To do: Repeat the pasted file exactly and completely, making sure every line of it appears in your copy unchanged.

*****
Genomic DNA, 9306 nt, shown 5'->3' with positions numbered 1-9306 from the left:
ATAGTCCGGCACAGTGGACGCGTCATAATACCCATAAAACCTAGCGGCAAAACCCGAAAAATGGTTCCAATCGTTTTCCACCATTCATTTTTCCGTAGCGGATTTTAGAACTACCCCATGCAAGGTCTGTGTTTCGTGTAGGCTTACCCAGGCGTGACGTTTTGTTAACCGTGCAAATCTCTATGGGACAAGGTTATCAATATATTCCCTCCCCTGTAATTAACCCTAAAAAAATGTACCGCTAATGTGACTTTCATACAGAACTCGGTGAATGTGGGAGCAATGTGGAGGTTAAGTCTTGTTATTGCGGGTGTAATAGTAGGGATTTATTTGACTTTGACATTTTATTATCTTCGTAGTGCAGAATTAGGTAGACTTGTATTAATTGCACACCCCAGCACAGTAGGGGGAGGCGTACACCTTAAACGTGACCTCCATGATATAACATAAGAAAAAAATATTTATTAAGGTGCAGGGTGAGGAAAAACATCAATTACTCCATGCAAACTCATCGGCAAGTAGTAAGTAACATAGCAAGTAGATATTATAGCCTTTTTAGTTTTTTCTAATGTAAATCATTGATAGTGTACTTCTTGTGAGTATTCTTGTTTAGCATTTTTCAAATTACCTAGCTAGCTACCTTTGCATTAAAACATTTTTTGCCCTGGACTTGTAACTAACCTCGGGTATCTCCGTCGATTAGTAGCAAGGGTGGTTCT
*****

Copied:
Genomic DNA, 9306 nt, shown 5'->3' with positions numbered 1-9306 from the left:
ATAGTCCGGCACAGTGGACGCGTCATAATACCCATAAAACCTAGCGGCAAAACCCGAAAAATGGTTCCAATCGTTTTCCACCATTCATTTTTCCGTAGCGGATTTTAGAACTACCCCATGCAAGGTCTGTGTTTCGTGTAGGCTTACCCAGGCGTGACGTTTTGTTAACCGTGCAAATCTCTATGGGACAAGGTTATCAATATATTCCCTCCCCTGTAATTAACCCTAAAAAAATGTACCGCTAATGTGACTTTCATACAGAACTCGGTGAATGTGGGAGCAATGTGGAGGTTAAGTCTTGTTATTGCGGGTGTAATAGTAGGGATTTATTTGACTTTGACATTTTATTATCTTCGTAGTGCAGAATTAGGTAGACTTGTATTAATTGCACACCCCAGCACAGTAGGGGGAGGCGTACACCTTAAACGTGACCTCCATGATATAACATAAGAAAAAAATATTTATTAAGGTGCAGGGTGAGGAAAAACATCAATTACTCCATGCAAACTCATCGGCAAGTAGTAAGTAACATAGCAAGTAGATATTATAGCCTTTTTAGTTTTTTCTAATGTAAATCATTGATAGTGTACTTCTTGTGAGTATTCTTGTTTAGCATTTTTCAAATTACCTAGCTAGCTACCTTTGCATTAAAACATTTTTTGCCCTGGACTTGTAACTAACCTCGGGTATCTCCGTCGATTAGTAGCAAGGGTGGTTCT